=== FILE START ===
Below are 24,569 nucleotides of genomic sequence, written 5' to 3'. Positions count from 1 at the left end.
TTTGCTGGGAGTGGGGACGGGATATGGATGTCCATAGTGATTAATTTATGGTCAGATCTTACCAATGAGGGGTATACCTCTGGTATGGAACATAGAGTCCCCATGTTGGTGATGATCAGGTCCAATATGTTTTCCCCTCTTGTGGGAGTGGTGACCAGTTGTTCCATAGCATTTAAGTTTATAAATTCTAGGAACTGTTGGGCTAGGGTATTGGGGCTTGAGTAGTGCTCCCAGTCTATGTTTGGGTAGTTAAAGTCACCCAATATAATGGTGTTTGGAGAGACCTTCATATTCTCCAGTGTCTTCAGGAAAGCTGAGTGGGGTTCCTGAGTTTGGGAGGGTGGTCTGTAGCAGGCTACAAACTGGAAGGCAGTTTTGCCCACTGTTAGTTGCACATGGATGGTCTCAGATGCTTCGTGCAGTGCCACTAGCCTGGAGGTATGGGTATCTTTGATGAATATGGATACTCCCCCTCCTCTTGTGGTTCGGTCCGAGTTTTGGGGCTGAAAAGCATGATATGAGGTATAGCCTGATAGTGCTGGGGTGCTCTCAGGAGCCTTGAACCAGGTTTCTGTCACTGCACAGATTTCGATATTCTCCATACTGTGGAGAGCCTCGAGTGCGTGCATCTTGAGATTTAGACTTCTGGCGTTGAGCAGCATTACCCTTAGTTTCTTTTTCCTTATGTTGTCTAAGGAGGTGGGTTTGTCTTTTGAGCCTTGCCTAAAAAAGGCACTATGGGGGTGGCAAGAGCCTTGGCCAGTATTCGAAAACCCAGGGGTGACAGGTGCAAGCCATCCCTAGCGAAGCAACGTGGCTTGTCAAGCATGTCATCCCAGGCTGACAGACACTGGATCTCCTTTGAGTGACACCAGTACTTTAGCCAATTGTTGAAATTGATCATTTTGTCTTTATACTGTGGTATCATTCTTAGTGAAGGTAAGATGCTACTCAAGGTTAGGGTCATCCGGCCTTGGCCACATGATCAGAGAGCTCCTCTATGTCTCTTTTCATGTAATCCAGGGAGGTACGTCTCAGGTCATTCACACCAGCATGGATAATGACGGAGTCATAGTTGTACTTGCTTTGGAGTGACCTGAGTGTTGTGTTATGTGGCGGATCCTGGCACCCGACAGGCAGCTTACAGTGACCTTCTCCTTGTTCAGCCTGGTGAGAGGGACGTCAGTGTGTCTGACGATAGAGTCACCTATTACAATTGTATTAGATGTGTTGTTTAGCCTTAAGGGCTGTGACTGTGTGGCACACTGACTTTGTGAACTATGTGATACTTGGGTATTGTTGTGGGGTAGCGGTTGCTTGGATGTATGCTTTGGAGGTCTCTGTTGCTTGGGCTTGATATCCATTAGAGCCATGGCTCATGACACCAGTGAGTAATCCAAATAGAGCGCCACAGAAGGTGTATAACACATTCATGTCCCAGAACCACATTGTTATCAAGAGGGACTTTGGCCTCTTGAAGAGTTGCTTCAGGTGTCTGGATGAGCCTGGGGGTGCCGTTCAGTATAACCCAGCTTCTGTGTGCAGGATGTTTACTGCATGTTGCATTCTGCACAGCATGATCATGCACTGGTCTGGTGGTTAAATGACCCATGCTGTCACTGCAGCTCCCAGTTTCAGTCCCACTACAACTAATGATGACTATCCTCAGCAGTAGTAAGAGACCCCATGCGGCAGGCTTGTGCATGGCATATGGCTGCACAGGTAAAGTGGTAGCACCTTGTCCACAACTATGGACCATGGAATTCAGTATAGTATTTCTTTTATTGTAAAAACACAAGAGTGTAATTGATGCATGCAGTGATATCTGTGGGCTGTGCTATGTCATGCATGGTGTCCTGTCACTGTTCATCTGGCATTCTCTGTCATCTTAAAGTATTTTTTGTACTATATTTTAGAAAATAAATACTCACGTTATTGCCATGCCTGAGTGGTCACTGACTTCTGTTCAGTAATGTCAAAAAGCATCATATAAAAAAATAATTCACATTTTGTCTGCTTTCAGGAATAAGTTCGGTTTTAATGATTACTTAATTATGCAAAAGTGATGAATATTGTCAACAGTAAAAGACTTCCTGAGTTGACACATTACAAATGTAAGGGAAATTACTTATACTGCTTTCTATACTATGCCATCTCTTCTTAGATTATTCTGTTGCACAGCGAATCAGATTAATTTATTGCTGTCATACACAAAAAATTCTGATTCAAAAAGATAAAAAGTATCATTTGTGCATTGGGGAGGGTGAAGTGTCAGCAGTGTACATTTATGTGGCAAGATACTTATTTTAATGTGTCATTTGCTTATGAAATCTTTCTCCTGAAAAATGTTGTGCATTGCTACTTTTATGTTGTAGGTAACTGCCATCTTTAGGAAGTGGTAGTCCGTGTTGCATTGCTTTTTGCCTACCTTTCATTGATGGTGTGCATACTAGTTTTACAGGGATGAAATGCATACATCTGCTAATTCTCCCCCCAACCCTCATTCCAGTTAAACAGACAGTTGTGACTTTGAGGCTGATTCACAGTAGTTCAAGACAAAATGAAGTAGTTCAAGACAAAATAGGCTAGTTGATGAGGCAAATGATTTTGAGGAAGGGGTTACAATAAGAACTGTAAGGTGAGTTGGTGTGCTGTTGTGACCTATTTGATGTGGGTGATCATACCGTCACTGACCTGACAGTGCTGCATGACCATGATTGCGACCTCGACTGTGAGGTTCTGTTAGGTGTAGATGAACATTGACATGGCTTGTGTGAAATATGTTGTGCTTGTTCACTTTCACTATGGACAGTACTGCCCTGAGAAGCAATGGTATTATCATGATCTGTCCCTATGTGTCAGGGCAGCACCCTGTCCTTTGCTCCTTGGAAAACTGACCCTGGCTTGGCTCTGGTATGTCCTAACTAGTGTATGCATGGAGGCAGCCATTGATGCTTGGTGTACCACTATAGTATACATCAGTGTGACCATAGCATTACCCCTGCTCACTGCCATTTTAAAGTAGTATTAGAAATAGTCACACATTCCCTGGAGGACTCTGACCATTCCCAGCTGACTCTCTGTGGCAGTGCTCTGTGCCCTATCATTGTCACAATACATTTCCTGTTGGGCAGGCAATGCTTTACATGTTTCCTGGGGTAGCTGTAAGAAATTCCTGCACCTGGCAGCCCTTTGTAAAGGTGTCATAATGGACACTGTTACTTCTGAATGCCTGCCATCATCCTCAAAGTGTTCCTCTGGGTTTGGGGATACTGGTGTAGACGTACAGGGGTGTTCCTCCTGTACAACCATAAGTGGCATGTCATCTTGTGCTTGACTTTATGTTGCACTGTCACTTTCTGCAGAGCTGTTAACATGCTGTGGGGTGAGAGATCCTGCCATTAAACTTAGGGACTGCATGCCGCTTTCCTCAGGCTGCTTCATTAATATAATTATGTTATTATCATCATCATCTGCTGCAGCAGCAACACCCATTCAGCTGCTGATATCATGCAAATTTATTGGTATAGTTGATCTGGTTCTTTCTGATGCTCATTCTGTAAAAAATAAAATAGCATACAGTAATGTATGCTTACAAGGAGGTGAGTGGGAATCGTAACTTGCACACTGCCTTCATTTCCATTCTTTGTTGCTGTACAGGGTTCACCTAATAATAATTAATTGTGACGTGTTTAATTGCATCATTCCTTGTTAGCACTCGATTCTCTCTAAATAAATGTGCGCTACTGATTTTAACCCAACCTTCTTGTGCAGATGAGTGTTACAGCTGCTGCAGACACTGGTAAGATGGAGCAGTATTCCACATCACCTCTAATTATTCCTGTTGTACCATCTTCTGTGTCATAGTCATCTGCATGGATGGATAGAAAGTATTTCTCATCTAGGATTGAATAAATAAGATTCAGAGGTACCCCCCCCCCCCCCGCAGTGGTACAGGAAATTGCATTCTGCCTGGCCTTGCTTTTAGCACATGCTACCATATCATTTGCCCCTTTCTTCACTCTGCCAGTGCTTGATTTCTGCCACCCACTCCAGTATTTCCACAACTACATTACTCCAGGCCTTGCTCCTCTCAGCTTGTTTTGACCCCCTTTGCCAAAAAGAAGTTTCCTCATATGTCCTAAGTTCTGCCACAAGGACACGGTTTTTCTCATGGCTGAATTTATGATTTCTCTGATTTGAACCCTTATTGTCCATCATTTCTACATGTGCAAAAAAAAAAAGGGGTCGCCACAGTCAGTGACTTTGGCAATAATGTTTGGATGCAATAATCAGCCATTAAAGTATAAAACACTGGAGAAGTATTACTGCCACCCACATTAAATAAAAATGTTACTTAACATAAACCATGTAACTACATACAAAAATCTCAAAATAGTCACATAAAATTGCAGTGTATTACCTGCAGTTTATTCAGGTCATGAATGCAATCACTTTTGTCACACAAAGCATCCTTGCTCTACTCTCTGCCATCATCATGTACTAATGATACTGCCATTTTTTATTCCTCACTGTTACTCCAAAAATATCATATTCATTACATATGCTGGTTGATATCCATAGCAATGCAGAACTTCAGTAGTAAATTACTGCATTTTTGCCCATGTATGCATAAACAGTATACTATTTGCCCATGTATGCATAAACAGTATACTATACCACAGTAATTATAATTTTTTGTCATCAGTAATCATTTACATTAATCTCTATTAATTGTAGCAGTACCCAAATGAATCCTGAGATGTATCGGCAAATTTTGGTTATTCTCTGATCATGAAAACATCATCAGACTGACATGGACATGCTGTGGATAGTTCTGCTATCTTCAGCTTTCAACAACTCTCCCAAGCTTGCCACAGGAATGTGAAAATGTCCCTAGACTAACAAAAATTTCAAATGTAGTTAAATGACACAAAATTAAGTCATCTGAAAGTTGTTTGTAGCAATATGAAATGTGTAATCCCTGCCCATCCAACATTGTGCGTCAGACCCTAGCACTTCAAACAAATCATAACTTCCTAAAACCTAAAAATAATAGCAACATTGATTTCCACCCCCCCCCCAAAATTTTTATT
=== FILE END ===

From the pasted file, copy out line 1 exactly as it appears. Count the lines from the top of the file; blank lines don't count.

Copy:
Below are 24,569 nucleotides of genomic sequence, written 5' to 3'. Positions count from 1 at the left end.